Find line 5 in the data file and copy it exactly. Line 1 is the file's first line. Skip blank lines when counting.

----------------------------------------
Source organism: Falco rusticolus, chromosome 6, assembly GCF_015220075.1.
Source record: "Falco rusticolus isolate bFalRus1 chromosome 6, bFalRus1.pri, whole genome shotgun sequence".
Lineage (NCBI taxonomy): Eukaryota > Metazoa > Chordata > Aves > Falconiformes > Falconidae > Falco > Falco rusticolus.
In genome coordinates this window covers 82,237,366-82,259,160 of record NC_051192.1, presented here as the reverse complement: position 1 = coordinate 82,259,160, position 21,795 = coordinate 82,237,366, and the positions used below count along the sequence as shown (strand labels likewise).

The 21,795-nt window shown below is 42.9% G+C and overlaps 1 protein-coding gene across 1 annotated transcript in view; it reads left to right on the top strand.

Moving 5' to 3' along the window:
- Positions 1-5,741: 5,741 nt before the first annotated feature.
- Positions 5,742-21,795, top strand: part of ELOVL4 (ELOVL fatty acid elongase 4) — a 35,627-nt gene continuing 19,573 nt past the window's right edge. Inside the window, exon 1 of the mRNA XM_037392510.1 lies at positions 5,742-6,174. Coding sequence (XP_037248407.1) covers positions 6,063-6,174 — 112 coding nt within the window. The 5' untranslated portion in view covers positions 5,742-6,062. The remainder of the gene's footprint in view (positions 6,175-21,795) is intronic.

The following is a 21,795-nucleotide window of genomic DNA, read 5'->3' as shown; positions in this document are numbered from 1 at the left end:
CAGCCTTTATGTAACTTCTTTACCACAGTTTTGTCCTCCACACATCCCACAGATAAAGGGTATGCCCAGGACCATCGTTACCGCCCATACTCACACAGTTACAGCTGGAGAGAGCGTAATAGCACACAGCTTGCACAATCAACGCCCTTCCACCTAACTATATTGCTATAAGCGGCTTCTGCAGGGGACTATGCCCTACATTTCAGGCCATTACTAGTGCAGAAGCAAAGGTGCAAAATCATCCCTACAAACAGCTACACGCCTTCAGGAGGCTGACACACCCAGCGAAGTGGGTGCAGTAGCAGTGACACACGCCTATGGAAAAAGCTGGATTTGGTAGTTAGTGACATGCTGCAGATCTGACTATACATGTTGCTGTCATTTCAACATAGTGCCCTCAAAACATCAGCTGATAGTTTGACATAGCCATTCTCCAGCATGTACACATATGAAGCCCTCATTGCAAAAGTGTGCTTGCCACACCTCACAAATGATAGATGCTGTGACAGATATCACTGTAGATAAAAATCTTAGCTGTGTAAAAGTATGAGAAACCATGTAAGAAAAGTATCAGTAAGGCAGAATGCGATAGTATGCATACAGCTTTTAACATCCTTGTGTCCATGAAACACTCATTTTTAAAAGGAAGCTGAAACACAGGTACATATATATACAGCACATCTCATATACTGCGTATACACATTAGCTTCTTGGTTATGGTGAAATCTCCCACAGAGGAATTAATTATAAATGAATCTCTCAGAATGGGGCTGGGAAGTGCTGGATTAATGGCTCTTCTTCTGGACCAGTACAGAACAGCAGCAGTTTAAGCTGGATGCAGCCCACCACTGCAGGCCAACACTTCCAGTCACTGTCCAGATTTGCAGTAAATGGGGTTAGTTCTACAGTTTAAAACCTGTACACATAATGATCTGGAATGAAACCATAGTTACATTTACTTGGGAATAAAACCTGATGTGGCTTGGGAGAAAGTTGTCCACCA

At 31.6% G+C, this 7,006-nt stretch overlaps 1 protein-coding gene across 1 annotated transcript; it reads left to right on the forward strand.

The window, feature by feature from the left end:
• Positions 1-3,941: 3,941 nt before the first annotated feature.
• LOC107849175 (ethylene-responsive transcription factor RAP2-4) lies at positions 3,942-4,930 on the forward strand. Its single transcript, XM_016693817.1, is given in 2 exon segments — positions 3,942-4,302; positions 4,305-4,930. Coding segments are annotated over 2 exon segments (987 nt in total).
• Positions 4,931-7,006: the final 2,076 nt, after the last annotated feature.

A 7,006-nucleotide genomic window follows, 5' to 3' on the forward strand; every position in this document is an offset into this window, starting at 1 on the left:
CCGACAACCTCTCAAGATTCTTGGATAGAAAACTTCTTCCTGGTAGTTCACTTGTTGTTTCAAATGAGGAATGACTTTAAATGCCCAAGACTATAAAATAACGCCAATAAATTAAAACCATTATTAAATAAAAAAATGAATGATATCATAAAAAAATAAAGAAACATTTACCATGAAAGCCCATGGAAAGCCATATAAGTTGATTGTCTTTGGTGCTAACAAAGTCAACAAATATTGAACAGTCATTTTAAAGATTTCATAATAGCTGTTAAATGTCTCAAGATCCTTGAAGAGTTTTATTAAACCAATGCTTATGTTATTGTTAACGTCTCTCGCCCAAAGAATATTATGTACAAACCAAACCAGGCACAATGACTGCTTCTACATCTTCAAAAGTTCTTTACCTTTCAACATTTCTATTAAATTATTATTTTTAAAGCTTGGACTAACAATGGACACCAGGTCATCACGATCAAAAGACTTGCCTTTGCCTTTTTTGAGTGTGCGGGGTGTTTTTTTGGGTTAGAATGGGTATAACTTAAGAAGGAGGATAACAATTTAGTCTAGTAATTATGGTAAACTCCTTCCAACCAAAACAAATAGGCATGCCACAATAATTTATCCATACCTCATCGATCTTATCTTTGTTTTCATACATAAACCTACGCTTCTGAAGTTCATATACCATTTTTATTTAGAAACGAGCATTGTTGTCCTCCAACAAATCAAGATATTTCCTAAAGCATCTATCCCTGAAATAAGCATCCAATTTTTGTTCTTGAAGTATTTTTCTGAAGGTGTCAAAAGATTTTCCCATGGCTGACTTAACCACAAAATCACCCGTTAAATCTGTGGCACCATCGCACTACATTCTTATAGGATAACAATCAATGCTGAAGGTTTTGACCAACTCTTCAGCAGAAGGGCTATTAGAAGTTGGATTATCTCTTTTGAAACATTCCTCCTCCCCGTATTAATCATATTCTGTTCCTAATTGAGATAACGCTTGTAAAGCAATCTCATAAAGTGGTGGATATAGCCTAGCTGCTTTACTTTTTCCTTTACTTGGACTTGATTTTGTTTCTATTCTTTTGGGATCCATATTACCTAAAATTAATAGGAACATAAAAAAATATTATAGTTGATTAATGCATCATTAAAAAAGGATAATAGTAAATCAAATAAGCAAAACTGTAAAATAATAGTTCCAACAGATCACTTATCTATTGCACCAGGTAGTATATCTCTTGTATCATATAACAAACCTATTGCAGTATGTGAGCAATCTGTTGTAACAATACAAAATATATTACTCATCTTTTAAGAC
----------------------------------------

The 21,795-nt window shown below is 42.9% G+C and overlaps 1 protein-coding gene across 1 annotated transcript in view; it reads left to right on the top strand.